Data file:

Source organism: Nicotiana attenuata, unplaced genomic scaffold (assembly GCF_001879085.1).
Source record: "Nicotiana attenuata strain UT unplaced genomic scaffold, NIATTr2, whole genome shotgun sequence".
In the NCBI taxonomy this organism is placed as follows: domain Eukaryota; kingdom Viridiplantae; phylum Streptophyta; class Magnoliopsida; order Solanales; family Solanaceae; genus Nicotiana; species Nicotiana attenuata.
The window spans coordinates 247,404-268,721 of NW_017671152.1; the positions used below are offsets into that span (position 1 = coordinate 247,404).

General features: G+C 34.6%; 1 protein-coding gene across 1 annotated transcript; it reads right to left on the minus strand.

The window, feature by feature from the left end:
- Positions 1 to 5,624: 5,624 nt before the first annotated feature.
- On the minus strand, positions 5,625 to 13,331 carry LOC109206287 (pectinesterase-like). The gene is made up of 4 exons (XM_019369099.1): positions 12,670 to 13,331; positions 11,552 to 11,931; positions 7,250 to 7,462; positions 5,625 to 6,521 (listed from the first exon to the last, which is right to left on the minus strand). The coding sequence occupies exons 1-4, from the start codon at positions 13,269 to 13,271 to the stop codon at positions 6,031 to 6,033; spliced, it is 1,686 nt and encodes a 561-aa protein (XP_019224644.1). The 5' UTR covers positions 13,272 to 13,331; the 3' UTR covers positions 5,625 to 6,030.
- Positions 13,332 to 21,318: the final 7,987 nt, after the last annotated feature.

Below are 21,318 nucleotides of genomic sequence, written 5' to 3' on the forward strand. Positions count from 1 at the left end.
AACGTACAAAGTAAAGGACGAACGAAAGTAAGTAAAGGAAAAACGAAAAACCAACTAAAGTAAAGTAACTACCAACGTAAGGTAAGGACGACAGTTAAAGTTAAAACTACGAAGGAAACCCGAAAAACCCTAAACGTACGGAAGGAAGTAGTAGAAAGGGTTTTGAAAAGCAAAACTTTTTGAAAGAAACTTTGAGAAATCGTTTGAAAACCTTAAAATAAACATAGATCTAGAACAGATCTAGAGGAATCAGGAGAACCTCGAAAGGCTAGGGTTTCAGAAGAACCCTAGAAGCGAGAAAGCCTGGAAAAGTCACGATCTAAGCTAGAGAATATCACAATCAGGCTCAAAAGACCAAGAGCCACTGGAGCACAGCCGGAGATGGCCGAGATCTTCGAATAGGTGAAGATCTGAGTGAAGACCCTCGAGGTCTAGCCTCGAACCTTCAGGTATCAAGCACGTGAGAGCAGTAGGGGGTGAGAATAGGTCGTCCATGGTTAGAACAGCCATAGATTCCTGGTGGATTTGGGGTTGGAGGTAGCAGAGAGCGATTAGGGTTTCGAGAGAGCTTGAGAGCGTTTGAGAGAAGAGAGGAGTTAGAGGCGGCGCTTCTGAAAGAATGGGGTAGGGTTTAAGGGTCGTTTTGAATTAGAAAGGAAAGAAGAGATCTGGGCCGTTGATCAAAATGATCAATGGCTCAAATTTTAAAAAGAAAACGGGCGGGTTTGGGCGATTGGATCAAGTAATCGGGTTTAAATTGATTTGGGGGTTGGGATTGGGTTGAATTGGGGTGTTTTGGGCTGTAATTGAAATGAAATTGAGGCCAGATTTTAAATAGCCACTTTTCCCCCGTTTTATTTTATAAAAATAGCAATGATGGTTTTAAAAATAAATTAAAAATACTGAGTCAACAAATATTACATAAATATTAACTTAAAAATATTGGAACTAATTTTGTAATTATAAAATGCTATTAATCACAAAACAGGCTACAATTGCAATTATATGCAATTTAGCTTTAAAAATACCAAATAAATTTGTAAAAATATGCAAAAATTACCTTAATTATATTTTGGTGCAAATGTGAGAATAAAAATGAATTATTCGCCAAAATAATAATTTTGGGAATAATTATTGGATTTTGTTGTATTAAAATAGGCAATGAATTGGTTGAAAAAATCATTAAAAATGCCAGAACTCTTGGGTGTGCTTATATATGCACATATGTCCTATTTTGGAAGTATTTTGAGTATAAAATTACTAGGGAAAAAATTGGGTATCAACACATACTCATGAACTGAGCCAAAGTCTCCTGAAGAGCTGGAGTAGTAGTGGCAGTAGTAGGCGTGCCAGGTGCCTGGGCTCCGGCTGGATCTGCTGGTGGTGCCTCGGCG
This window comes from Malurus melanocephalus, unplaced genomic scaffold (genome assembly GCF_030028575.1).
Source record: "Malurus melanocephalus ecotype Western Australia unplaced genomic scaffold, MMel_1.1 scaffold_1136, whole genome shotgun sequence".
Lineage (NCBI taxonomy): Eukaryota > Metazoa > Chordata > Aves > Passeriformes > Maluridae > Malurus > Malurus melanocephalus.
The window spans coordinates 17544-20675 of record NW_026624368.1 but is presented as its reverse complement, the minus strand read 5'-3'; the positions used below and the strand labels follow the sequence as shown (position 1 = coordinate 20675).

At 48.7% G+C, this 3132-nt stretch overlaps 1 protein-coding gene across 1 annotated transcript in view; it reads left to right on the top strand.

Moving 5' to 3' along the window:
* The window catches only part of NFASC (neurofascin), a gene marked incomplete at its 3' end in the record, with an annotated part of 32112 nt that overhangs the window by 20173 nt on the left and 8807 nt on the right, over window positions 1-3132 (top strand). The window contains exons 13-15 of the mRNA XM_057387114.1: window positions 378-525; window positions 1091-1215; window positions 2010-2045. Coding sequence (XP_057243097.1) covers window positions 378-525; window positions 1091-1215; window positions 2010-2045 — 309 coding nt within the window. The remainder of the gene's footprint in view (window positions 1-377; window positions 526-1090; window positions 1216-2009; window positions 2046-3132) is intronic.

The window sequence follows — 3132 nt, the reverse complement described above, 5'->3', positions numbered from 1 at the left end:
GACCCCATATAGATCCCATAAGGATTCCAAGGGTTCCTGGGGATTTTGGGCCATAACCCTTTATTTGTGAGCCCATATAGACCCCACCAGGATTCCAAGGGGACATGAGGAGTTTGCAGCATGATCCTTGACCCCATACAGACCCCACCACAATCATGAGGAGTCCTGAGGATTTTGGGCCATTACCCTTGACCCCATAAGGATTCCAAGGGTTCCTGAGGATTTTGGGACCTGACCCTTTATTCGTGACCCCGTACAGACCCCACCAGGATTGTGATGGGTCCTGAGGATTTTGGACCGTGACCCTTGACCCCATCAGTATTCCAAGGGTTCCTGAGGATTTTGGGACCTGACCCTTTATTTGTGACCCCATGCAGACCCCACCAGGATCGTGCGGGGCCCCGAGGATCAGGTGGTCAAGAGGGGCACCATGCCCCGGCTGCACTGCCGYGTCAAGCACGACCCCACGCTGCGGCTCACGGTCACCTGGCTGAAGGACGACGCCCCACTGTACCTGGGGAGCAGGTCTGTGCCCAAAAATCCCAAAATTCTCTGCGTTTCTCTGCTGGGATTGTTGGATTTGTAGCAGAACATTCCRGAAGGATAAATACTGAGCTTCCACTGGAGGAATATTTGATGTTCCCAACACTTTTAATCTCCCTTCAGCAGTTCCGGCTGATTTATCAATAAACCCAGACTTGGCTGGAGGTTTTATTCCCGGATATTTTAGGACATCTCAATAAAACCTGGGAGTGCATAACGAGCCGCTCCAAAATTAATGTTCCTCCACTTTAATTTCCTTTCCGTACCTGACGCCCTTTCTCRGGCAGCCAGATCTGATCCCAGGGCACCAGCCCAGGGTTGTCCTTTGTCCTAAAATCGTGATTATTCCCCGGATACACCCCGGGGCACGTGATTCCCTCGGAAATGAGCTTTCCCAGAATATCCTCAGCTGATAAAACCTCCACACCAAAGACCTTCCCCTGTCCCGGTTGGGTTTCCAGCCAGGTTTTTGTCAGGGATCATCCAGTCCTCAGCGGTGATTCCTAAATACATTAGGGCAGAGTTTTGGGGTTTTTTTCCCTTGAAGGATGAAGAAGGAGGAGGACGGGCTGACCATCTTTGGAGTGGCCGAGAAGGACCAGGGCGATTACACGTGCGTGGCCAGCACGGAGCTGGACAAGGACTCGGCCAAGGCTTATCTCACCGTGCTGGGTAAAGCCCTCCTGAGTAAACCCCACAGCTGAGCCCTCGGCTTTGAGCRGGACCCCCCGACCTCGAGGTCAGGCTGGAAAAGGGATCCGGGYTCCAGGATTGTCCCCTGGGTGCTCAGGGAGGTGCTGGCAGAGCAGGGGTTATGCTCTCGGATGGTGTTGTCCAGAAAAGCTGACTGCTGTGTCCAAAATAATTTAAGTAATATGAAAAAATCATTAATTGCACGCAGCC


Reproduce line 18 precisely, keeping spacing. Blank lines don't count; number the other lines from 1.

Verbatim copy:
* The window catches only part of NFASC (neurofascin), a gene marked incomplete at its 3' end in the record, with an annotated part of 32112 nt that overhangs the window by 20173 nt on the left and 8807 nt on the right, over window positions 1-3132 (top strand). The window contains exons 13-15 of the mRNA XM_057387114.1: window positions 378-525; window positions 1091-1215; window positions 2010-2045. Coding sequence (XP_057243097.1) covers window positions 378-525; window positions 1091-1215; window positions 2010-2045 — 309 coding nt within the window. The remainder of the gene's footprint in view (window positions 1-377; window positions 526-1090; window positions 1216-2009; window positions 2046-3132) is intronic.